…home a mixed bag
Andrea Lillo -- Home Textiles Today, August 25, 2003
MENOMONEE FALLS, WI — After aggressively ridding itself of excess clearance in the second quarter, Kohl's is "pleased" with the results, said Kevin Mansell, president. Though clearance may have affected profitability, he added, it was necessary to be comfortable with the overall inventory levels and content as well as to be well-positioned for the balance of the year.
For the quarter, summer home was one of the categories that "struggled," while basics in home was one of the better performers. "Apparel and home continue to do well," he added during the company's second quarter conference call, and they are doing better then last year's levels. Comp store traffic counts were also up, and transactions in July increased 7.5 percent.
For the fall season, inventories are based on a three percent sales increase. At the end of the year, Mansell believed that inventories would be up only in the single digits, compared to last year, when they were heavier than they should have been.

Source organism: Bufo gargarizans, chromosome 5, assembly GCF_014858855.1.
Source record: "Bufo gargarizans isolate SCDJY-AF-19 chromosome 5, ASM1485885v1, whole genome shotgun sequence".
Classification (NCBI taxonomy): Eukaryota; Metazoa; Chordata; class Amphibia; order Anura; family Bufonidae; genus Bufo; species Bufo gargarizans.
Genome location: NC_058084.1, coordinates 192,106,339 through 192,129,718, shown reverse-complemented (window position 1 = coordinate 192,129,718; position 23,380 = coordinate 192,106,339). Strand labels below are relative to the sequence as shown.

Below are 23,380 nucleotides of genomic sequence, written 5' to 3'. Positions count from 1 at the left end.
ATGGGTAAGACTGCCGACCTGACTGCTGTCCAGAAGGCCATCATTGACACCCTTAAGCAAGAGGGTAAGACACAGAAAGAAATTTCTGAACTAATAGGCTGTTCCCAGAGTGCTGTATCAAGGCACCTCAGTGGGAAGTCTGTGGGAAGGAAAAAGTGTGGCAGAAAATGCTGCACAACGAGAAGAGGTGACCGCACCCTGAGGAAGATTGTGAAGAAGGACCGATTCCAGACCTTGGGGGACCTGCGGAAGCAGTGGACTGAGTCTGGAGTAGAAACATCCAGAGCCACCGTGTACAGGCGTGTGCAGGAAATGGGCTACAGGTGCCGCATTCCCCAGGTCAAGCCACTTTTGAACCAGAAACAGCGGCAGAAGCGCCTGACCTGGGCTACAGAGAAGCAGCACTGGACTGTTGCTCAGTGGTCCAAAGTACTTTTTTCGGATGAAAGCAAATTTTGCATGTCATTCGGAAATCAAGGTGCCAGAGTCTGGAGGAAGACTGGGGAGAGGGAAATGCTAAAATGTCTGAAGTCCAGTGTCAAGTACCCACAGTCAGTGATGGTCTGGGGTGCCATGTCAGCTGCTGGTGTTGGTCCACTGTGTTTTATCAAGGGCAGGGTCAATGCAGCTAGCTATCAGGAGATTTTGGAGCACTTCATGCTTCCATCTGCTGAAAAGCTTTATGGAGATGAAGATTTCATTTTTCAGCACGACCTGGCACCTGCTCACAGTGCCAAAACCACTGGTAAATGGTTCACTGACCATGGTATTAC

"It was a pretty difficult first half of the year," added Larry Montgomery, chairman and ceo. However, "we are well positioned for the second half" and he was pleased with its back-to-school business so far. The retailer, which upped its new store count this year to 85 from 80, will add the new markets of Phoenix, Tucson, Flagstaff, Little Rock, Las Vegas and Birmingham this fall.
Responding to a question about systems, Arlene Meier, coo, said that it typically looks at discounters, such as Wal-Mart or Target, because "they are ahead of department stores." Overall, she felt good about Kohl's systems, and it itself was "ahead of the traditional department stores." Its recent inventory issues were also not the result of its systems.
Montgomery added that it will have a better idea on how the four small-format stores it opened in third quarter last year are performing at the end of the year, after they go through a second Christmas season. However, Kohl's continues to focus on its more traditionally sized format, he added.
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